Mr. Choi says his organization, established in January this year, has more than 2,300 registered members. According to Mr. Kim of the Netizens Coalition, there are 10 online organizations in South Korea supporting conservative causes.
Lee Myong-jae, 24, says he is not only happy but proud to take part in the rally. Mr. Lee, who has dyed bright yellow hair reaching to his shoulders, explains how history has motivated him. “My grandfather slew more than 30 partisans with his bamboo spear after the war in search and destroy missions in the South. I guess it’s my turn to show something.”
Standing next to Mr. Lee is Lee Bo-ram, the picture of hip-hop, wearing a baggy Nike T-shirt, jeans and sneakers.
“I held back during the Kim Dae-jung administration, which looked like a passing whim. After Roh Moo-hyun took office, however, I changed my attitude. Something is wrong with this society and somebody like me should rise against the left wingers.” He says his friends were considering joining him at future rallies.
Another protester, a fashionable young woman in exquisite make-up and stiletto heels, who is accompanied by a male friend, says, “I hate those student activists, they are mere puppets of North Korea. Why don’t they just go to the North and greet their Dear Leader?”
As the City Hall rally reaches its climax, members of the Netizens’ Coalition for Democratic Participation climb upon the stage. They are led by Lee Jun-ho, 33, and Kim Byoung-chul, 29, who started the group during the Kim Dae-jung administration, with the motto “Smash those commies down.” With Shin Hye-sik, a reporter for the Digital Independent, a conservative Internet newspaper, they cry out, “Let’s eradicate the leftwing from eating up this country of freedom.”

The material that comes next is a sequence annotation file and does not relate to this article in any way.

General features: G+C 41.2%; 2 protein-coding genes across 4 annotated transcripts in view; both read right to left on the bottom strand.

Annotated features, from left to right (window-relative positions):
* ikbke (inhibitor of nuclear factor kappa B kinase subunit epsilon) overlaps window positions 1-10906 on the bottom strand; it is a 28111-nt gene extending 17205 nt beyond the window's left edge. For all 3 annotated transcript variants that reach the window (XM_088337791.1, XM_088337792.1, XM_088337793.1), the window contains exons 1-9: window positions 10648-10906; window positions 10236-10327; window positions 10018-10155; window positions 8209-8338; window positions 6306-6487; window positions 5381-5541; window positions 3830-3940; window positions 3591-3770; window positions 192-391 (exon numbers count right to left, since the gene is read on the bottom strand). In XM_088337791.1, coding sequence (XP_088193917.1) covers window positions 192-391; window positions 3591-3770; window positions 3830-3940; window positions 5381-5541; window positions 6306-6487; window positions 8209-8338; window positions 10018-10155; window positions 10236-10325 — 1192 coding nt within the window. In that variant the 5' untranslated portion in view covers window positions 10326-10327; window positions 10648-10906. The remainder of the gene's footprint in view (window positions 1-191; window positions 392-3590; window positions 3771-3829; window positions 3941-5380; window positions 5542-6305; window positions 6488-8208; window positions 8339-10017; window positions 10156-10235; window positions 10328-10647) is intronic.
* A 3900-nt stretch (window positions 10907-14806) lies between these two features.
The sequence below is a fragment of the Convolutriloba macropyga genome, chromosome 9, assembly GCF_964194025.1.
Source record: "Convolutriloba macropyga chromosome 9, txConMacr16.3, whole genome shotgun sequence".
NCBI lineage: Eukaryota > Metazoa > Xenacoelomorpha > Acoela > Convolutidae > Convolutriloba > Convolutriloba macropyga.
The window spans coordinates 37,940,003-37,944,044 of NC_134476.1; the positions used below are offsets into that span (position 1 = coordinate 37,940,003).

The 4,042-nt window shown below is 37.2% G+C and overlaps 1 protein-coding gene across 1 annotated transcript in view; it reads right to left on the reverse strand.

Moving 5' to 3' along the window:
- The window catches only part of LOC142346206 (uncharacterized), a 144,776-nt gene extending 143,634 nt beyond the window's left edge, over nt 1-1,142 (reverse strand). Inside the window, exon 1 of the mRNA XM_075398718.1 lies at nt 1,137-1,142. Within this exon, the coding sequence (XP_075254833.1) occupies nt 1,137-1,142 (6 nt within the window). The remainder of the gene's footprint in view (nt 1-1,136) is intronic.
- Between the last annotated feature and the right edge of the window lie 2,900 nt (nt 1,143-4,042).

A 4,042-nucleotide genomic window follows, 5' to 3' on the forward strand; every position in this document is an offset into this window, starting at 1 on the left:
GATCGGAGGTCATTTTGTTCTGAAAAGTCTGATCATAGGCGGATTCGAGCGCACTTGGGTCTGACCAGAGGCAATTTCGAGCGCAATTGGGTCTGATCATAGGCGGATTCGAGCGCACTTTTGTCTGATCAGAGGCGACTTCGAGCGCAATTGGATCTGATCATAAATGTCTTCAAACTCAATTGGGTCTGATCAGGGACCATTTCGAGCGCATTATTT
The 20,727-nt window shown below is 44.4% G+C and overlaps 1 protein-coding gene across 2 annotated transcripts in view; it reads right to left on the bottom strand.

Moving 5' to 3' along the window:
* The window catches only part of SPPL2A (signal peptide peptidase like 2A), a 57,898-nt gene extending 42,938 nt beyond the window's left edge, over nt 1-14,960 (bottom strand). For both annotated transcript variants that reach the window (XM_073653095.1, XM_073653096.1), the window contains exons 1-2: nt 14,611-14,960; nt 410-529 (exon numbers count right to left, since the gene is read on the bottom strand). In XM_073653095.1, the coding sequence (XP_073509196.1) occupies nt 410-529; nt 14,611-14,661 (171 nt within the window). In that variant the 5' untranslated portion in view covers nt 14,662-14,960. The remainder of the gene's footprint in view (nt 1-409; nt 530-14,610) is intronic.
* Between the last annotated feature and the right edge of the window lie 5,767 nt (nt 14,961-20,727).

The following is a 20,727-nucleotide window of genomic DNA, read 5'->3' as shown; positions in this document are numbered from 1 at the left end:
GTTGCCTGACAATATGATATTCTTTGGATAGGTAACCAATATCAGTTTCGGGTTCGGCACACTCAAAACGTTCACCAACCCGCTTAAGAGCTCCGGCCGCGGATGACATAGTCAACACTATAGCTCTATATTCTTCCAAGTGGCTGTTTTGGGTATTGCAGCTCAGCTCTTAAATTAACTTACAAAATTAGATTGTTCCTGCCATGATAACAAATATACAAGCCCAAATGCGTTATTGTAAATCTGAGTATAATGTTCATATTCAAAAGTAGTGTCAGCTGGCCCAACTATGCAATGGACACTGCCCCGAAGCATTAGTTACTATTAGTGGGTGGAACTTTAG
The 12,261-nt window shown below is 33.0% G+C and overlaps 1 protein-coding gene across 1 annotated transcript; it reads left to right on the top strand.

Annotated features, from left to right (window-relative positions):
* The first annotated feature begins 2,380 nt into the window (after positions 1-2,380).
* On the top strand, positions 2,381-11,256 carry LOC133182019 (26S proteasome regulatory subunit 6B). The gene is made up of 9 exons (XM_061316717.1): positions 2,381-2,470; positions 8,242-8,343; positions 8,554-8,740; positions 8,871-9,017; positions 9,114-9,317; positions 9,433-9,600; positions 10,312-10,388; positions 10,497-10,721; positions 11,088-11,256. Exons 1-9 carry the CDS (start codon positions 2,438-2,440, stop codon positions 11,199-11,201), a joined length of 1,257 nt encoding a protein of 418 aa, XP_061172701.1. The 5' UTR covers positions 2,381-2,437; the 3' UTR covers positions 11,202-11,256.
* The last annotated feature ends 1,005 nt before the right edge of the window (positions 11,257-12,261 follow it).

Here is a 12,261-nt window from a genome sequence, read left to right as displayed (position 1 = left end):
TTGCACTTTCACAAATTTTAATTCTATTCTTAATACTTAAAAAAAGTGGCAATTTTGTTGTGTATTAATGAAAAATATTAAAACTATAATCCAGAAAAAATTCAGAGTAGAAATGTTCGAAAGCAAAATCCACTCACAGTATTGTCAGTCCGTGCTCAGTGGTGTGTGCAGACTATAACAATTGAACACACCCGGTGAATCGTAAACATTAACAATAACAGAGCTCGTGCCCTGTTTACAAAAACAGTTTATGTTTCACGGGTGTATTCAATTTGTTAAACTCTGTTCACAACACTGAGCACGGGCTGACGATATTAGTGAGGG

As they lead the crowd in denunciations of the left and North Korea, volunteers pass out leaflets inviting new members. The flyers contain bank account numbers for donations.
After his voice grows hoarse, Mr. Shin rejoins the crowd. Many elderly war veterans press forward to shake his hand.
“This is incredibly encouraging,” says Noh Byung-rye, 81, commenting on the comity that bridges several generations.
“There are still young fellows who are saner in mind. Before this rally, I thought every single young man in this country was pro-Roh Moo-hyun and anti-American,” Mr. Noh says.
The rally drew attention. If the intention was to show the right could unsettle the powers that be, then their success extended all the way to Pyeongyang. The day after the rally, North Korea cancelled its team’s participation in the Summer Universiade Games. After an apology by Roh Moo-hyun for the protest, they agreed to let their athletes take part in the Daegu event. Right wingers condemned Mr. Roh’s actions, calling him a traitor.
To show their displeasure with the decision, members of the Netizens Coalition tried to rip up a North Korean flag in front of the Blue House, but were arrested. They held a press conference in Daegu, denouncing North Korea, which ended in a scuffle with the North Korean press.
Mr. Kim of the Netizens coalition, however, is ambivalent about the word “conservative.” “We are progressives, not those radical student activists, who refuse to move forward with the changing times. They are as stubborn as rocks.”
According to Ahn Sang-jeong, a spokesman for the conservative Grand National Party, these rocks do not represent the dominant view. “In the past, minority groups of leftists posed as the representatives of the young, with the majority remaining silent,” he says. “After the Roh Moo-hyun government came to power, promoting clashes between the left and the right, however, the silent majority started to voice its opinion. The young conservatives surfaced, who we hope will correct the distorted image of the conservative.”